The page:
Patriots Do What Patriots Do

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The Rockpile Review is about the Buffalo Bills, but the story of Saturday’s showdown in Foxboro, with the AFC East championship on the line, was the Patriots – again. 

The Bills have a roster full of committed men, intense competitors, physical players.  They are well-coached and they are well-prepared for games.  The Patriots have been a great team for nearly two decades because they are all of that, and just a bit better than the Bills, for now. 

The Patriots have combined fundamental excellence on the field with coaching excellence to produce the greatest winning machine in the history of football. The Patriots players block and tackle and throw and catch exceptionally well – it’s fundamental excellence.  They do it every week.  The coaches are creative and thorough; they create opportunities for the players to gain momentary advantages on the field.  The players use those opportunities to win. 

Brandon Beane and Sean McDermott are trying to build a winner using the same formula, and they have the Bills well on the way to success.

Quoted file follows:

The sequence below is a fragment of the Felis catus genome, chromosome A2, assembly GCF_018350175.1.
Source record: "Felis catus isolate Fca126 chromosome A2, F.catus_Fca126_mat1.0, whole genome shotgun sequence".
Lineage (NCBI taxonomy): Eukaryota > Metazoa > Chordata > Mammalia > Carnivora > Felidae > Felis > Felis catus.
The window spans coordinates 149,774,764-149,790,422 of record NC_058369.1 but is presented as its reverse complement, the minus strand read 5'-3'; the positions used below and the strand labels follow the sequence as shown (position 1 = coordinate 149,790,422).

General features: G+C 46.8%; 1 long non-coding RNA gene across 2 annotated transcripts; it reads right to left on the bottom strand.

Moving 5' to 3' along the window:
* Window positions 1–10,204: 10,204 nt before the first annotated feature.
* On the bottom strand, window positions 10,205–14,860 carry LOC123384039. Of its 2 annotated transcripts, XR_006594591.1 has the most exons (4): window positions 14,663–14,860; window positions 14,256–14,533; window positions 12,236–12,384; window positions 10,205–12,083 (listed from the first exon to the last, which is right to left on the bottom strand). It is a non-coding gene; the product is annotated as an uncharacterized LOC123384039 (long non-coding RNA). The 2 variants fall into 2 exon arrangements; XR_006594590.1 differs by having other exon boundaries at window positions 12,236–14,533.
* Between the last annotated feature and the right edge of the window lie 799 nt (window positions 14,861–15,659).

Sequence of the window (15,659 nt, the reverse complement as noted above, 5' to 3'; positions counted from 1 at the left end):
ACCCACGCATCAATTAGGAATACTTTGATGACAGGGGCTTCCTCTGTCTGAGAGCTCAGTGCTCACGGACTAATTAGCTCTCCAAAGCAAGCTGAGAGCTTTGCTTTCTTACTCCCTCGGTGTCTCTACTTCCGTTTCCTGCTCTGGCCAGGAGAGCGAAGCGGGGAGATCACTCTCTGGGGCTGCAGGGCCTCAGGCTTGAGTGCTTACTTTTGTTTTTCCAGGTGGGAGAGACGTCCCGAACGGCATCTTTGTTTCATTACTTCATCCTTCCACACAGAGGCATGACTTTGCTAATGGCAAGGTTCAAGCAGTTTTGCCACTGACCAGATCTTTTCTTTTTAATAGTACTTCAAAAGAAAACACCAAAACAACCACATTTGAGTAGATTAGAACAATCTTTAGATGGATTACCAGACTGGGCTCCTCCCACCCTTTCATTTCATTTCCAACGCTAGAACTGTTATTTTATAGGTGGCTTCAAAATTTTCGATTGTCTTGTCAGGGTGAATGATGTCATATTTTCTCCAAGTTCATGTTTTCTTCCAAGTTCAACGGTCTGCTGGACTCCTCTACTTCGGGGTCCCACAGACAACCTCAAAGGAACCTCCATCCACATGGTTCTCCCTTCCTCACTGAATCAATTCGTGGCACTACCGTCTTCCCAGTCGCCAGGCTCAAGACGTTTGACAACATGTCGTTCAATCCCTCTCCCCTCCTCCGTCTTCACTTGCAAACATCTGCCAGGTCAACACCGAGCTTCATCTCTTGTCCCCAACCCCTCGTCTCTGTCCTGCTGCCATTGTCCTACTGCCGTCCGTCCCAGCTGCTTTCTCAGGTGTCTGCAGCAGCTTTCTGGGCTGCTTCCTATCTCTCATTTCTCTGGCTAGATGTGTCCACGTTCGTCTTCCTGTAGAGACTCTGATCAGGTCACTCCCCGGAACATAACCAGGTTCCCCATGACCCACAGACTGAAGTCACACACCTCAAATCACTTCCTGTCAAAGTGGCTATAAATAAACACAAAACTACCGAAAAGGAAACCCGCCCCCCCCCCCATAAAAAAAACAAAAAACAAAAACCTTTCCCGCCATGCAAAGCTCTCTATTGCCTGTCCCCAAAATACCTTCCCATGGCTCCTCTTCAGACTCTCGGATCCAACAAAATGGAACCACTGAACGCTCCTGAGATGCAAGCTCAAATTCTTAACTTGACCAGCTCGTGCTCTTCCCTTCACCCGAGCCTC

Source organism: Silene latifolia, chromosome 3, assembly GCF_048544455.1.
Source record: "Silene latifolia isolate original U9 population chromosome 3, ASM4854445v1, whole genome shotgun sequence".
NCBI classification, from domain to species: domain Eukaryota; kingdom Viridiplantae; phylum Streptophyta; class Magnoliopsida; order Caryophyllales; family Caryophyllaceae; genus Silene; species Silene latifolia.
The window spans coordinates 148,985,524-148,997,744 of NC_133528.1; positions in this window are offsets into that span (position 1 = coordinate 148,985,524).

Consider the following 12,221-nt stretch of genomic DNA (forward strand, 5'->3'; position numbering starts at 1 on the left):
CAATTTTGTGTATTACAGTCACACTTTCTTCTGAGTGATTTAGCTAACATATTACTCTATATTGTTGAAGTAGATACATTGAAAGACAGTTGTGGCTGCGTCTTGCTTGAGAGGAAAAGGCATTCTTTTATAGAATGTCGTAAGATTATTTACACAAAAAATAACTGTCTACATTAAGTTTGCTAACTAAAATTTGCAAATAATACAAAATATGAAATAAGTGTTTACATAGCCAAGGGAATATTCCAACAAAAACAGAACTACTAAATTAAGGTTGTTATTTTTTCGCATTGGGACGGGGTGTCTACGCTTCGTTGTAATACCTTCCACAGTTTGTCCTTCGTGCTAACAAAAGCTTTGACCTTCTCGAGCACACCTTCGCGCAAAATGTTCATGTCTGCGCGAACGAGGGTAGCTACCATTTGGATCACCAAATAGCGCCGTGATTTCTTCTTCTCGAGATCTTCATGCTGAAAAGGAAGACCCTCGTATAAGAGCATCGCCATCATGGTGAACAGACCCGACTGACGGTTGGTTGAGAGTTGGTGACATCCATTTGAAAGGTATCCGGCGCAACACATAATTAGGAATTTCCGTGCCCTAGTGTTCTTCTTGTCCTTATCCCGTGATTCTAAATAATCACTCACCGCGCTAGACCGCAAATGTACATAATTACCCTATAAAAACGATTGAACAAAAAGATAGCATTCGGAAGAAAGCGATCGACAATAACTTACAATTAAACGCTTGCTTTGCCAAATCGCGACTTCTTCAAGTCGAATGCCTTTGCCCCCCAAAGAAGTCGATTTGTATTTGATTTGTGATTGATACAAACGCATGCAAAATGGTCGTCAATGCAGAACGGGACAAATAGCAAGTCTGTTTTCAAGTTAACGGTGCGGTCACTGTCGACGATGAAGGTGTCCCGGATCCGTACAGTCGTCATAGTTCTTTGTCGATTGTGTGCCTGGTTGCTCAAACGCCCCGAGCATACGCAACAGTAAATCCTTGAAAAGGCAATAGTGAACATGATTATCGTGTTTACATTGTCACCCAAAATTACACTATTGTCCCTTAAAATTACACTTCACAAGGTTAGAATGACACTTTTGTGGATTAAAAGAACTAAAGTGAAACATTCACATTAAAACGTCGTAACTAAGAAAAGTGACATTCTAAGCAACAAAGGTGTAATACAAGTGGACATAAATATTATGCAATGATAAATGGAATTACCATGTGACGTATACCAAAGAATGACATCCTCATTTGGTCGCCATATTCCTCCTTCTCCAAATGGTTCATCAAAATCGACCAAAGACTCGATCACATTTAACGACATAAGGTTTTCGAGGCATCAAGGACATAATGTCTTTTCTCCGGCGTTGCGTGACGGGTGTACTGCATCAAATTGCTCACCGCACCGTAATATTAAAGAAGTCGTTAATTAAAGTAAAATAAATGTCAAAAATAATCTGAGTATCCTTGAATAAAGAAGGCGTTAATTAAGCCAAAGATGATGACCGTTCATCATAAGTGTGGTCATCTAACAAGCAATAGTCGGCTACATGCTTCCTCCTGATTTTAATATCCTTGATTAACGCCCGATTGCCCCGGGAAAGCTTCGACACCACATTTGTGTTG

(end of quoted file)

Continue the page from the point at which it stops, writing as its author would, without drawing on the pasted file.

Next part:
The players can see in each game, win or lose, how their combined excellence at the fundamentals makes the difference in the game.   Each week they commit to getting a little better, and that commitment is evident on the field.  The Bills have become an exceptionally tough opponent.   They don’t make mistakes.  They grind on offense and defense and they are prepared to take advantage of opportunities.   Poyer’s forced fumble and Hyde’s excellent scoop and return are examples of the Bills’ style of play. 

The story on Saturday was simply that the Patriots coaches were better at creating opportunities for their players to perform.  Sean McDermott knows that the coaching needs to get better.

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Belichick’s approach to the game is largely about numbers.   He creates opportunities for his team, and denies opportunities for his opponent, with numbers.  He knows that on most plays, most players will fight their opponent to a draw – they won’t win and they won’t lose.  So he knows that on defense he wants to put a lot of players on the ball, because although most of them will fight to a draw or lose, one or two will win and make the tackle. 

On offense, he does the opposite – he seeks to create isolated one-on-one situations at multiple places on the field, so that if his player wins, there’s an easy opportunity to gain yards.  He expects his quarterback to recognize those opportunities. 

So, for example, sometimes on Saturday he had no one back to return punts.  Why? Because the extra man on the line of scrimmage gives him an advantage.  He doesn’t need blockers on the gunners, because there’s no return man, so instead of blockers he has two guys back to protect against the fake.  The extra man on the line of scrimmage gives him one more chance for someone to win his one-on-one fight and make a play.  The punt block is more valuable than the few yards he gives up by conceding no return. Eventually, of course, teams will adjust, but in the meantime, he has an advantage.